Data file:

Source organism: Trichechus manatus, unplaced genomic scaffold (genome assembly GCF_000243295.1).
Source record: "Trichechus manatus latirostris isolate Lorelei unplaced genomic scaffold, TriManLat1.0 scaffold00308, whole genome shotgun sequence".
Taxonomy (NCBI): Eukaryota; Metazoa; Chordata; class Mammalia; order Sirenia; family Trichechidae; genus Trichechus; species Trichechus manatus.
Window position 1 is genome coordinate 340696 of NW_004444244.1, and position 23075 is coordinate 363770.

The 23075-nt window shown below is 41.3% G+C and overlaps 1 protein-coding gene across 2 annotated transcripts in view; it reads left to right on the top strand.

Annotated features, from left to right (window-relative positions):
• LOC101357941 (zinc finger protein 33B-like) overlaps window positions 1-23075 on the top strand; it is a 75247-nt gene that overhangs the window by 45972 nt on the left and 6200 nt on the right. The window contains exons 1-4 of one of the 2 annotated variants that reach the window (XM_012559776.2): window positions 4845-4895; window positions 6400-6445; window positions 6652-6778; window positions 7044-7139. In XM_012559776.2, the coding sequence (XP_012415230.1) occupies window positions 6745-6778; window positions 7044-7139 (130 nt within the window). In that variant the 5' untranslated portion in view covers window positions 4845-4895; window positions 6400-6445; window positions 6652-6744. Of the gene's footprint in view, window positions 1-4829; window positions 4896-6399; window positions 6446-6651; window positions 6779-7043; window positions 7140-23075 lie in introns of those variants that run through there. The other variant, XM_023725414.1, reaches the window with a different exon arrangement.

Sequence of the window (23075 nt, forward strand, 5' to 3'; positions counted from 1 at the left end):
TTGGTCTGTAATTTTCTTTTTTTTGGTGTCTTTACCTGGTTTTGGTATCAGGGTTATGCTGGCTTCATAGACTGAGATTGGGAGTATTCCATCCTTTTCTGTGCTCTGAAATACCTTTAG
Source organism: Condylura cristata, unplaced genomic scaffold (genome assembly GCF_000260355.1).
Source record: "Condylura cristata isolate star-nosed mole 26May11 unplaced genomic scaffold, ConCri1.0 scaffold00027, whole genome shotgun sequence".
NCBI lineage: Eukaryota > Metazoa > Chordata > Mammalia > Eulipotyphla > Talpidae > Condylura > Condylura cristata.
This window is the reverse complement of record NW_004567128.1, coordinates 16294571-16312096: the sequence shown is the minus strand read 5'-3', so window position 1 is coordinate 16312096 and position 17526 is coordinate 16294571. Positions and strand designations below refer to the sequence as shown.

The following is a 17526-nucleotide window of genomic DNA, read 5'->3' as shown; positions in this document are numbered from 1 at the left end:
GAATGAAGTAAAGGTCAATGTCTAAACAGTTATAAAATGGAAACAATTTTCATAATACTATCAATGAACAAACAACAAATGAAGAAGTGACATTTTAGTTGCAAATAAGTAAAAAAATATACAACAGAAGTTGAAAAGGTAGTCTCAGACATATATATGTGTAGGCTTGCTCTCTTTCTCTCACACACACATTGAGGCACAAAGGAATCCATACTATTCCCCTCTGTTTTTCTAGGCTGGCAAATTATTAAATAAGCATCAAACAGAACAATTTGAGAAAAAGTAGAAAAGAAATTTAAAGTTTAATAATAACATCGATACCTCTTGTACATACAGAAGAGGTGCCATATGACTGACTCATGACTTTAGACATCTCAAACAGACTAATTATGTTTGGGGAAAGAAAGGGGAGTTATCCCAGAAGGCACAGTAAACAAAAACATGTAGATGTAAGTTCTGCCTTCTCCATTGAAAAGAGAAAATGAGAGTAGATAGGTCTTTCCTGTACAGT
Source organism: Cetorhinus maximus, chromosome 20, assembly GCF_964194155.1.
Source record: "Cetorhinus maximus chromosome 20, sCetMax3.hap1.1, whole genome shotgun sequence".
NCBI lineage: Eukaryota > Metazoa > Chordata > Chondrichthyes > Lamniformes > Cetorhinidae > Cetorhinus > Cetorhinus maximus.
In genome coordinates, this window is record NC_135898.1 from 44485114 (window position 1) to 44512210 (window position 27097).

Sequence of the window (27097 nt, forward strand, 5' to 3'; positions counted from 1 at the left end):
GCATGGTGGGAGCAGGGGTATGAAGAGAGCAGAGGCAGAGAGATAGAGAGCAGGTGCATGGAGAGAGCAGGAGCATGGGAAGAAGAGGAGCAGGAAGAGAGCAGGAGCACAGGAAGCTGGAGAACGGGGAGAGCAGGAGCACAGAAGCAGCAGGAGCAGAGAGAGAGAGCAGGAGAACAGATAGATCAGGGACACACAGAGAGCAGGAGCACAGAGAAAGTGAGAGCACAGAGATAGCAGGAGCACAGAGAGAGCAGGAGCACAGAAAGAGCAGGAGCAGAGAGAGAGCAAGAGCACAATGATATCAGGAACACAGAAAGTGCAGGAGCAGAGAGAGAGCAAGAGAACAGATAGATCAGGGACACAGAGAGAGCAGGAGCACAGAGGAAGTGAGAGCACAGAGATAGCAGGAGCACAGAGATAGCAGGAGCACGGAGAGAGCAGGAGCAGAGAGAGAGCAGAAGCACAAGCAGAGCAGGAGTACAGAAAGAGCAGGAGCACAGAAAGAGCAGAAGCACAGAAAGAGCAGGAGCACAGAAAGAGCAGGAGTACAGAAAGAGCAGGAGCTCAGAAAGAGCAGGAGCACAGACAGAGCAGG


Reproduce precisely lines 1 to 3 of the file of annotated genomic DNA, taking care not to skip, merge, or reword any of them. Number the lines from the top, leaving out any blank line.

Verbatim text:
Source organism: Trichechus manatus, unplaced genomic scaffold (genome assembly GCF_000243295.1).
Source record: "Trichechus manatus latirostris isolate Lorelei unplaced genomic scaffold, TriManLat1.0 scaffold00308, whole genome shotgun sequence".
Taxonomy (NCBI): Eukaryota; Metazoa; Chordata; class Mammalia; order Sirenia; family Trichechidae; genus Trichechus; species Trichechus manatus.